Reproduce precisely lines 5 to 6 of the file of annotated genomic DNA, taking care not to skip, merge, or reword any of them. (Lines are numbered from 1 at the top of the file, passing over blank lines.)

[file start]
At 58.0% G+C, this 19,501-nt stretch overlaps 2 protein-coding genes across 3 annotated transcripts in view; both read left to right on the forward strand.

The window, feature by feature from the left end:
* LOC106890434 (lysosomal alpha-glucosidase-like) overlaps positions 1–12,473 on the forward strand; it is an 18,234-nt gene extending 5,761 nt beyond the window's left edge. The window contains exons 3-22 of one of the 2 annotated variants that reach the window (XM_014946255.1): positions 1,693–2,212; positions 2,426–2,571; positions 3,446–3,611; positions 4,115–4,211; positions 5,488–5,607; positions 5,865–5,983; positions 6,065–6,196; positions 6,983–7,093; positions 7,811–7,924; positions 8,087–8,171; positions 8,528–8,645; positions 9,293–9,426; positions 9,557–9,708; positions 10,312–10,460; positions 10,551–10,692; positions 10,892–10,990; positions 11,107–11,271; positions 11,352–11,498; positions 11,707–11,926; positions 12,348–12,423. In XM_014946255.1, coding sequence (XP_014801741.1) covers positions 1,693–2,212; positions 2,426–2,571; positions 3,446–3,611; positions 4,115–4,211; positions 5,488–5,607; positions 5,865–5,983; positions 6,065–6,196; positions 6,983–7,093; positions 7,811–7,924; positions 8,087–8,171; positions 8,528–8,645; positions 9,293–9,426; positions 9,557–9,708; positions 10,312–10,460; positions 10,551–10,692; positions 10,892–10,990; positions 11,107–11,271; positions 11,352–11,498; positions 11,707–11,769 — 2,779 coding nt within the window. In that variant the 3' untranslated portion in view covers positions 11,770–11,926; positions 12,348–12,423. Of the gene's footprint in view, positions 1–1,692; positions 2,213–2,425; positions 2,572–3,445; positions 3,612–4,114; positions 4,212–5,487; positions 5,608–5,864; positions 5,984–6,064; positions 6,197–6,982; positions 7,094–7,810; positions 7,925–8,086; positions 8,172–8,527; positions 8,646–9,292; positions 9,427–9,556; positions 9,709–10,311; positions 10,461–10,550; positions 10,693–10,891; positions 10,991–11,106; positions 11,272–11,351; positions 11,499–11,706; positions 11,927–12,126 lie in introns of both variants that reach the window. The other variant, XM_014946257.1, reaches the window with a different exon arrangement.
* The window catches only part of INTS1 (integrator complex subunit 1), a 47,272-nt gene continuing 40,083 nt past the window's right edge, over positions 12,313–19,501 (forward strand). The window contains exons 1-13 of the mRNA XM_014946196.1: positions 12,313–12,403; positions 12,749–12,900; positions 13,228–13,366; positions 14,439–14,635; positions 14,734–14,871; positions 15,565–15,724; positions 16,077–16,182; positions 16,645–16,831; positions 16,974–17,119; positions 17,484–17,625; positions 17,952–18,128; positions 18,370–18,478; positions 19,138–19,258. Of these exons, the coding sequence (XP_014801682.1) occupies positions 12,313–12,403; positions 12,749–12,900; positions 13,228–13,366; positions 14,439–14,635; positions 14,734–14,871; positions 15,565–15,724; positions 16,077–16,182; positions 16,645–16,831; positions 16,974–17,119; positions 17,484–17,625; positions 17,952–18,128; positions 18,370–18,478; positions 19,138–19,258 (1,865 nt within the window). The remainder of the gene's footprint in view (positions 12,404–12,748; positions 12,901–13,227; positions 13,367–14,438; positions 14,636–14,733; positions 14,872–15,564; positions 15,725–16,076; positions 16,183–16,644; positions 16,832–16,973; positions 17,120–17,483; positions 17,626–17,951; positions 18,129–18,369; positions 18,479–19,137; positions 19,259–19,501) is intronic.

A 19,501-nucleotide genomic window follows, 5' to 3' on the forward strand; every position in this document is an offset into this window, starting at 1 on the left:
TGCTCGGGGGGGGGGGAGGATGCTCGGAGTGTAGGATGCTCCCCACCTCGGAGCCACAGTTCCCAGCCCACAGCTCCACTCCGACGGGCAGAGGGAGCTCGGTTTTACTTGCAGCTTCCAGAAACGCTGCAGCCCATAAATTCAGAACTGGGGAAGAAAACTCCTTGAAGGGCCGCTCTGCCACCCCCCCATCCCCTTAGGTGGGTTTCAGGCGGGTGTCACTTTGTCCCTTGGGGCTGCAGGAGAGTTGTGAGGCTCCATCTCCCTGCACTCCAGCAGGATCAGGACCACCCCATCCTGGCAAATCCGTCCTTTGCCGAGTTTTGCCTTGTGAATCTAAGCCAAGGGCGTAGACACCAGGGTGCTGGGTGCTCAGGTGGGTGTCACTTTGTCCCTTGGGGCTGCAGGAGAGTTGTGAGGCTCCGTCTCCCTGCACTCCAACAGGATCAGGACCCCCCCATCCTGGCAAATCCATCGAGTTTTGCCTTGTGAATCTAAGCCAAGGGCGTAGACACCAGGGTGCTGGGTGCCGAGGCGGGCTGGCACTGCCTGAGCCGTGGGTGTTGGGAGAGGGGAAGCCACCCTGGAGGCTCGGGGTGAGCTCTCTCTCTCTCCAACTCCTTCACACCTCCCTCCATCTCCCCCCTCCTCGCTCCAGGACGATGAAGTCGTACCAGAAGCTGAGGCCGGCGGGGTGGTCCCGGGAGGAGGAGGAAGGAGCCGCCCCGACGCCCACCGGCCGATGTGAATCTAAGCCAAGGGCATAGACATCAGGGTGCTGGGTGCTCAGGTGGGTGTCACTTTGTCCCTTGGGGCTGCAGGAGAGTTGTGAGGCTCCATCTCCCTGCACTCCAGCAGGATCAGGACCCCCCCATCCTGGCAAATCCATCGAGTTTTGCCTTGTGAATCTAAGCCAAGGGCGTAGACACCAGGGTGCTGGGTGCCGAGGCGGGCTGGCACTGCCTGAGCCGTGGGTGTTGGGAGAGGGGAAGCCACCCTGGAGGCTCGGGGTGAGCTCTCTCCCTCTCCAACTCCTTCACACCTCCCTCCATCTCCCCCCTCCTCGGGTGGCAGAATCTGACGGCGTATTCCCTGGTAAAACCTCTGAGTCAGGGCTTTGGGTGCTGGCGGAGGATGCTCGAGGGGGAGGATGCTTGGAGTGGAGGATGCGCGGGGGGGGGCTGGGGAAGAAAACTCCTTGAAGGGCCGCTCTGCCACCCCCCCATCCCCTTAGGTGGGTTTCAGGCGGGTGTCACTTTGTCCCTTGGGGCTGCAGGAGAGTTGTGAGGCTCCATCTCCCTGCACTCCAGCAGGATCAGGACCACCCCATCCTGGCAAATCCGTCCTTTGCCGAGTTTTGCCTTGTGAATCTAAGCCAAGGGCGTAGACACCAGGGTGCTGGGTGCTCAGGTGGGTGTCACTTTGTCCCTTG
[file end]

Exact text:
A 19,501-nucleotide genomic window follows, 5' to 3' on the forward strand; every position in this document is an offset into this window, starting at 1 on the left:
TGCTCGGGGGGGGGGGAGGATGCTCGGAGTGTAGGATGCTCCCCACCTCGGAGCCACAGTTCCCAGCCCACAGCTCCACTCCGACGGGCAGAGGGAGCTCGGTTTTACTTGCAGCTTCCAGAAACGCTGCAGCCCATAAATTCAGAACTGGGGAAGAAAACTCCTTGAAGGGCCGCTCTGCCACCCCCCCATCCCCTTAGGTGGGTTTCAGGCGGGTGTCACTTTGTCCCTTGGGGCTGCAGGAGAGTTGTGAGGCTCCATCTCCCTGCACTCCAGCAGGATCAGGACCACCCCATCCTGGCAAATCCGTCCTTTGCCGAGTTTTGCCTTGTGAATCTAAGCCAAGGGCGTAGACACCAGGGTGCTGGGTGCTCAGGTGGGTGTCACTTTGTCCCTTGGGGCTGCAGGAGAGTTGTGAGGCTCCGTCTCCCTGCACTCCAACAGGATCAGGACCCCCCCATCCTGGCAAATCCATCGAGTTTTGCCTTGTGAATCTAAGCCAAGGGCGTAGACACCAGGGTGCTGGGTGCCGAGGCGGGCTGGCACTGCCTGAGCCGTGGGTGTTGGGAGAGGGGAAGCCACCCTGGAGGCTCGGGGTGAGCTCTCTCTCTCTCCAACTCCTTCACACCTCCCTCCATCTCCCCCCTCCTCGCTCCAGGACGATGAAGTCGTACCAGAAGCTGAGGCCGGCGGGGTGGTCCCGGGAGGAGGAGGAAGGAGCCGCCCCGACGCCCACCGGCCGATGTGAATCTAAGCCAAGGGCATAGACATCAGGGTGCTGGGTGCTCAGGTGGGTGTCACTTTGTCCCTTGGGGCTGCAGGAGAGTTGTGAGGCTCCATCTCCCTGCACTCCAGCAGGATCAGGACCCCCCCATCCTGGCAAATCCATCGAGTTTTGCCTTGTGAATCTAAGCCAAGGGCGTAGACACCAGGGTGCTGGGTGCCGAGGCGGGCTGGCACTGCCTGAGCCGTGGGTGTTGGGAGAGGGGAAGCCACCCTGGAGGCTCGGGGTGAGCTCTCTCCCTCTCCAACTCCTTCACACCTCCCTCCATCTCCCCCCTCCTCGGGTGGCAGAATCTGACGGCGTATTCCCTGGTAAAACCTCTGAGTCAGGGCTTTGGGTGCTGGCGGAGGATGCTCGAGGGGGAGGATGCTTGGAGTGGAGGATGCGCGGGGGGGGGCTGGGGAAGAAAACTCCTTGAAGGGCCGCTCTGCCACCCCCCCATCCCCTTAGGTGGGTTTCAGGCGGGTGTCACTTTGTCCCTTGGGGCTGCAGGAGAGTTGTGAGGCTCCATCTCCCTGCACTCCAGCAGGATCAGGACCACCCCATCCTGGCAAATCCGTCCTTTGCCGAGTTTTGCCTTGTGAATCTAAGCCAAGGGCGTAGACACCAGGGTGCTGGGTGCTCAGGTGGGTGTCACTTTGTCCCTTG